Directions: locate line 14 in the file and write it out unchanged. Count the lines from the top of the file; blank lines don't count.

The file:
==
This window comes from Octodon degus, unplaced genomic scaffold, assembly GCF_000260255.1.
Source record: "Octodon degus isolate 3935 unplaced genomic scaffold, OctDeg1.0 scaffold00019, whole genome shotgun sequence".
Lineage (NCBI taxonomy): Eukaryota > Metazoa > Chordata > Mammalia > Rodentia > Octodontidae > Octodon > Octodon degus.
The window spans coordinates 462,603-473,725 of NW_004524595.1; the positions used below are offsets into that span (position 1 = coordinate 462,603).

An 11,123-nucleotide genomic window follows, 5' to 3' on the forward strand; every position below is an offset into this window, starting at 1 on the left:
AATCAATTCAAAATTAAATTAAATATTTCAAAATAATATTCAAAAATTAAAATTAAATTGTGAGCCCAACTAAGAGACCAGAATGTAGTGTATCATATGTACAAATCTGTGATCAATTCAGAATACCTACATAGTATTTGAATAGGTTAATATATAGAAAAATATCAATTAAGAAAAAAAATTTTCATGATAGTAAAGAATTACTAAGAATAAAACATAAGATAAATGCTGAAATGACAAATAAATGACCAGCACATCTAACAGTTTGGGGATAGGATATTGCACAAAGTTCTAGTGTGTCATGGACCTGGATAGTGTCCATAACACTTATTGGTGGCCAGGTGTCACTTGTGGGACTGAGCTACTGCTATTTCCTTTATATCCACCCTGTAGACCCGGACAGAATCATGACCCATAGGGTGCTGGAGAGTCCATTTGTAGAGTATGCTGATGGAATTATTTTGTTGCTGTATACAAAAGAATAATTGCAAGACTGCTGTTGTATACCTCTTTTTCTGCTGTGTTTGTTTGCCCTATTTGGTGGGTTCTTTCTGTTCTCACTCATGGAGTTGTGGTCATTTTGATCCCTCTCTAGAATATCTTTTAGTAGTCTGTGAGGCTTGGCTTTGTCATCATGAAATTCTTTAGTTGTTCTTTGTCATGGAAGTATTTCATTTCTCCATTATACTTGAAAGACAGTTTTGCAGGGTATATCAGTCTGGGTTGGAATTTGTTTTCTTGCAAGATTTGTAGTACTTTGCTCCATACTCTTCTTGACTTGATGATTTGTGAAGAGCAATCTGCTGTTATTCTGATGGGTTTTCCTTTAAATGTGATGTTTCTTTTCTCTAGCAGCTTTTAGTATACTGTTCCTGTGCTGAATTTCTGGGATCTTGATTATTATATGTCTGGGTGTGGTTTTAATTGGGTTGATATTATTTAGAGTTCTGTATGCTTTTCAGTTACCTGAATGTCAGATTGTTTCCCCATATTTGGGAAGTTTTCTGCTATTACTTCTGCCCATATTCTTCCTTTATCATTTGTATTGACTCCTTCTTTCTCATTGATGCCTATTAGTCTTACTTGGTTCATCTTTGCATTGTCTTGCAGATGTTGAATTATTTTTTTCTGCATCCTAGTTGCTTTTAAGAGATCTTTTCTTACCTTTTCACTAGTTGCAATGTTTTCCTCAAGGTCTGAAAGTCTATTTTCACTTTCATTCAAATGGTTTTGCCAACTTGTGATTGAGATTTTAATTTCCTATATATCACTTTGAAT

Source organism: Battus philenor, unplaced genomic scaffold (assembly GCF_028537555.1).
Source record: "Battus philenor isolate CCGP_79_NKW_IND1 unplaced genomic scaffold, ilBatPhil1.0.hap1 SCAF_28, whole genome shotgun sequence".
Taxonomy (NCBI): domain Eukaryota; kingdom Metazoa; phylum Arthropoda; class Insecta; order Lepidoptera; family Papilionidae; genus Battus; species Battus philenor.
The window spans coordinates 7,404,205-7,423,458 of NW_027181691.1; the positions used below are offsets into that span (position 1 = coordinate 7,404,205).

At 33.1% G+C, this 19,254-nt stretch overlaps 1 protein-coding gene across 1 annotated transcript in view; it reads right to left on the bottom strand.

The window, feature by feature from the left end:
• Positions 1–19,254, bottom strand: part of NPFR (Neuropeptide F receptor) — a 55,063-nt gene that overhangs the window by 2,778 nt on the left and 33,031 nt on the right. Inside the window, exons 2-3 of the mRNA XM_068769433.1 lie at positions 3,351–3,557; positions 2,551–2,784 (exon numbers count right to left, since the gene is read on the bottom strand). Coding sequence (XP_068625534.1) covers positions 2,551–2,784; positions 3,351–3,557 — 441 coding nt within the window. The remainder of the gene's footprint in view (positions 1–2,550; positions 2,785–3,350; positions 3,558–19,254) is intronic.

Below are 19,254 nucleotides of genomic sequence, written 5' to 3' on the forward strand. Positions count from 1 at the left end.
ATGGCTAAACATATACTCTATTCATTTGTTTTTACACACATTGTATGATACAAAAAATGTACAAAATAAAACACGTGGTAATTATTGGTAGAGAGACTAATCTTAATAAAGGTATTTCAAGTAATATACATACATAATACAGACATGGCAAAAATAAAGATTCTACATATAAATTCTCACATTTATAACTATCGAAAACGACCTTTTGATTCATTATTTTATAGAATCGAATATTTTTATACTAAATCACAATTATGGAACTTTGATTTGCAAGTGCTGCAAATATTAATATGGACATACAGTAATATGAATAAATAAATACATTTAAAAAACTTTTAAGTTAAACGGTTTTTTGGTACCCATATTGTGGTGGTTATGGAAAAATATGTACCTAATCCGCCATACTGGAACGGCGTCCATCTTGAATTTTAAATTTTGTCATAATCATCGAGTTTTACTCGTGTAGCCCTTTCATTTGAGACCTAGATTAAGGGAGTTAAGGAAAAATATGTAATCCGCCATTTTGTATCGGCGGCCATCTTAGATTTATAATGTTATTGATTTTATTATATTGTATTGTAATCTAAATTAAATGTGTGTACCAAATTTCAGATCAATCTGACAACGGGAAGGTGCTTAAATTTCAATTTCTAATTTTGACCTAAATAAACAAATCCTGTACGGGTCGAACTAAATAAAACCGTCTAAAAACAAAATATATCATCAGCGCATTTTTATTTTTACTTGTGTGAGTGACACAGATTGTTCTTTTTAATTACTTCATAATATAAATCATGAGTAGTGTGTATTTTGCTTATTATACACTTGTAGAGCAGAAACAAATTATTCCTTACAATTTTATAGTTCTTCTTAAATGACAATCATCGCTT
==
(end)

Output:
Below are 19,254 nucleotides of genomic sequence, written 5' to 3' on the forward strand. Positions count from 1 at the left end.